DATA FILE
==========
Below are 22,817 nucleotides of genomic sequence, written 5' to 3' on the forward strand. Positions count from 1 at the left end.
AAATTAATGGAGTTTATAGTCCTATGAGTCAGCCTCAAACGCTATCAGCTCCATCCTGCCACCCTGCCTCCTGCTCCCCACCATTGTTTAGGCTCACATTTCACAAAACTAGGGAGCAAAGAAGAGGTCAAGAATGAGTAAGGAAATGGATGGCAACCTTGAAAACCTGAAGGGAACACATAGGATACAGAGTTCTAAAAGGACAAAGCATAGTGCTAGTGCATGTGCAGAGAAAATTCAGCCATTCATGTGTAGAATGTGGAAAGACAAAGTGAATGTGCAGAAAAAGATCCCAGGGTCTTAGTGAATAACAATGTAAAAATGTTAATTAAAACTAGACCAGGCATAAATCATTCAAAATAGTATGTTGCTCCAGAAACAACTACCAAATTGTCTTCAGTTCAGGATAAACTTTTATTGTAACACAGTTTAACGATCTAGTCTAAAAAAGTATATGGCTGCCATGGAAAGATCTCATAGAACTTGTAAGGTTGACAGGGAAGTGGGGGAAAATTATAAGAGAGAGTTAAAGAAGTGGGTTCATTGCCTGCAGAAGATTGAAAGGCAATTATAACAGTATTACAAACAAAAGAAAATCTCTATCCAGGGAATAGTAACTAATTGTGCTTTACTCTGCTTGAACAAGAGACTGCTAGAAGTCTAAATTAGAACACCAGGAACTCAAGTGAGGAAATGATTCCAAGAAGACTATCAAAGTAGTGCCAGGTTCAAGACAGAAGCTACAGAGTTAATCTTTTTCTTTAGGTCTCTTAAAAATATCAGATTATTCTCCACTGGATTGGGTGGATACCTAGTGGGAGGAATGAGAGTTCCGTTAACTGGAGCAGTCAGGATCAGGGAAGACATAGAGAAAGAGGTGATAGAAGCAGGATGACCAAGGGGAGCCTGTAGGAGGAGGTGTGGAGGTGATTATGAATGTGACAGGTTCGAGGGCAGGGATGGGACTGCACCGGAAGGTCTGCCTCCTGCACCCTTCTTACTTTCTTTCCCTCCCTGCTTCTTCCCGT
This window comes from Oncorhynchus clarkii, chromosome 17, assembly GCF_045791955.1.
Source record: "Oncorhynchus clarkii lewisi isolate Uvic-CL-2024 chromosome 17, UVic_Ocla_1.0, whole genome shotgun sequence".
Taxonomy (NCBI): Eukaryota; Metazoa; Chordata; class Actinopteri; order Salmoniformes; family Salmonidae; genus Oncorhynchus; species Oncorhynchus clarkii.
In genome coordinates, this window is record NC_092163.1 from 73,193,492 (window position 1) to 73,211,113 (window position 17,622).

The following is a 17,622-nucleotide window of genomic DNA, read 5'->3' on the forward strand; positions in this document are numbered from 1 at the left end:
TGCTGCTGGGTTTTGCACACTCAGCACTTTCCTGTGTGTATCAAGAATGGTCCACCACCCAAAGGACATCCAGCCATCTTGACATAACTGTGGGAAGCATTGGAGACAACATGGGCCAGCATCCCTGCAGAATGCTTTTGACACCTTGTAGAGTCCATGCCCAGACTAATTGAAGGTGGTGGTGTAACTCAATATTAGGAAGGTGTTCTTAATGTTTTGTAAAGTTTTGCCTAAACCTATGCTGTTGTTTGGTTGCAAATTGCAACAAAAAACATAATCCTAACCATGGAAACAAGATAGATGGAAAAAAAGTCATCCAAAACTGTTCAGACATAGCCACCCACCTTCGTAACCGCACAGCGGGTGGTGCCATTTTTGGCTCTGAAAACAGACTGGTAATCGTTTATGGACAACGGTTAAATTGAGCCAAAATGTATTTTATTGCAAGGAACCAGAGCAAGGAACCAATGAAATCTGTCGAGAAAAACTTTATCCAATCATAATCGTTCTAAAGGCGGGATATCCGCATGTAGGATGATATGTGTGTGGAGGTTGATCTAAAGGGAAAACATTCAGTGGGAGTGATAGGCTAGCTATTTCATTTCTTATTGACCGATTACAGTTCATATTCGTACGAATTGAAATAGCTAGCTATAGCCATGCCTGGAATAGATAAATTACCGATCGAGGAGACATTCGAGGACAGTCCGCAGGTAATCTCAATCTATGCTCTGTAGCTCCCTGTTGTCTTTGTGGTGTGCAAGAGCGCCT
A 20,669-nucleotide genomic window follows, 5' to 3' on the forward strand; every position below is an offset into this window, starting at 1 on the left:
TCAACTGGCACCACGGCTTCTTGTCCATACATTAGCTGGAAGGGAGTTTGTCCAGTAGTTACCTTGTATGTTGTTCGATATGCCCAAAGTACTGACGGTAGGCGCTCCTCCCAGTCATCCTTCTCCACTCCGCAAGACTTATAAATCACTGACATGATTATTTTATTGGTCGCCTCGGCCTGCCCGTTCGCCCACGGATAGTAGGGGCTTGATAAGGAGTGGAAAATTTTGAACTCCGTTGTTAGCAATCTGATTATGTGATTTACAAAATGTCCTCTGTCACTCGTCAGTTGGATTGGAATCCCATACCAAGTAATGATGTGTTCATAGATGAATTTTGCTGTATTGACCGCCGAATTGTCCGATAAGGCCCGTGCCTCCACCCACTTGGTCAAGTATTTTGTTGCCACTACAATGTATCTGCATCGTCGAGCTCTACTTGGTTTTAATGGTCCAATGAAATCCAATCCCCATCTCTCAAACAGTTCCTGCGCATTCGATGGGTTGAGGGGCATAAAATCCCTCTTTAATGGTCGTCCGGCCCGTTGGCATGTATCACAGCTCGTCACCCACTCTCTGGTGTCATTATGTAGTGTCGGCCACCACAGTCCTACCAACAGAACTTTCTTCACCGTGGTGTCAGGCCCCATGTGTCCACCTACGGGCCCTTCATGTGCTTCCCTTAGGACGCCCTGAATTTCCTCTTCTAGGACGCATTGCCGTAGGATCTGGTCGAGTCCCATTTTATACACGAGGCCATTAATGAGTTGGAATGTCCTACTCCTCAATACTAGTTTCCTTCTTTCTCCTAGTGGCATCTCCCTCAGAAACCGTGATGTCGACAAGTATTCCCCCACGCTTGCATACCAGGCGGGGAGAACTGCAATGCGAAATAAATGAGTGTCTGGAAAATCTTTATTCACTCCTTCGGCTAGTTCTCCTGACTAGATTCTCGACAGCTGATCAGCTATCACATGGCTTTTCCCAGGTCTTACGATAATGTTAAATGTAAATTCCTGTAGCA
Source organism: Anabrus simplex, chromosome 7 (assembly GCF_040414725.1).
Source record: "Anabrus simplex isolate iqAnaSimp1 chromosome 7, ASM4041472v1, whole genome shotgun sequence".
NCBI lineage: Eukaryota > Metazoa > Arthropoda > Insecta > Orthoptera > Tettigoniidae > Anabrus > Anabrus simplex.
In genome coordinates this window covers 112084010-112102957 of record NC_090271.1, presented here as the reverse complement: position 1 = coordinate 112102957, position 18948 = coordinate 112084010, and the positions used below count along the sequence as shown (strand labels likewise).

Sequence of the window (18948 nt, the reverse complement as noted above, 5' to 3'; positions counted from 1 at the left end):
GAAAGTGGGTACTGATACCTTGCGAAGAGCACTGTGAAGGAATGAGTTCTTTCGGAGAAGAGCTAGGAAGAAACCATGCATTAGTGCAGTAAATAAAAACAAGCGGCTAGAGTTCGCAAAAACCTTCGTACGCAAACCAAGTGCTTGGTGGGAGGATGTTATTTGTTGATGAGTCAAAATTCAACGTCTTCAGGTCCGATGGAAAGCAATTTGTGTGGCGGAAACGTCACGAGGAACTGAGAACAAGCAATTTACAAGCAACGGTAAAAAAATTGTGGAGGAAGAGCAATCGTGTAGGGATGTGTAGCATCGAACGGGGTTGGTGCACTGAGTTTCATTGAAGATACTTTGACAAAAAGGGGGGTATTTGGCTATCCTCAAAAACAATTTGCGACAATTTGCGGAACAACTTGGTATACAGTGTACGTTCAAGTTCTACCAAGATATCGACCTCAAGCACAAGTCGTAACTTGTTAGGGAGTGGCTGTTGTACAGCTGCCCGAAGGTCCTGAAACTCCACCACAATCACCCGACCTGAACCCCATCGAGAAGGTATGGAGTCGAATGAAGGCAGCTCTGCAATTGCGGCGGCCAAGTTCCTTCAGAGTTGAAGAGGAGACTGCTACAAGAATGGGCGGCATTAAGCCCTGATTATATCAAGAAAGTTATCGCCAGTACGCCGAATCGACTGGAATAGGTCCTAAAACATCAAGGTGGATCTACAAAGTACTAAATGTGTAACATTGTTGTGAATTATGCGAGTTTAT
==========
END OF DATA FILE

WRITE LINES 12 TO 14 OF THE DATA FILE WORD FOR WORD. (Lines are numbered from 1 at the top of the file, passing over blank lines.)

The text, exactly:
Source record: "Anabrus simplex isolate iqAnaSimp1 chromosome 7, ASM4041472v1, whole genome shotgun sequence".
NCBI lineage: Eukaryota > Metazoa > Arthropoda > Insecta > Orthoptera > Tettigoniidae > Anabrus > Anabrus simplex.
In genome coordinates this window covers 112084010-112102957 of record NC_090271.1, presented here as the reverse complement: position 1 = coordinate 112102957, position 18948 = coordinate 112084010, and the positions used below count along the sequence as shown (strand labels likewise).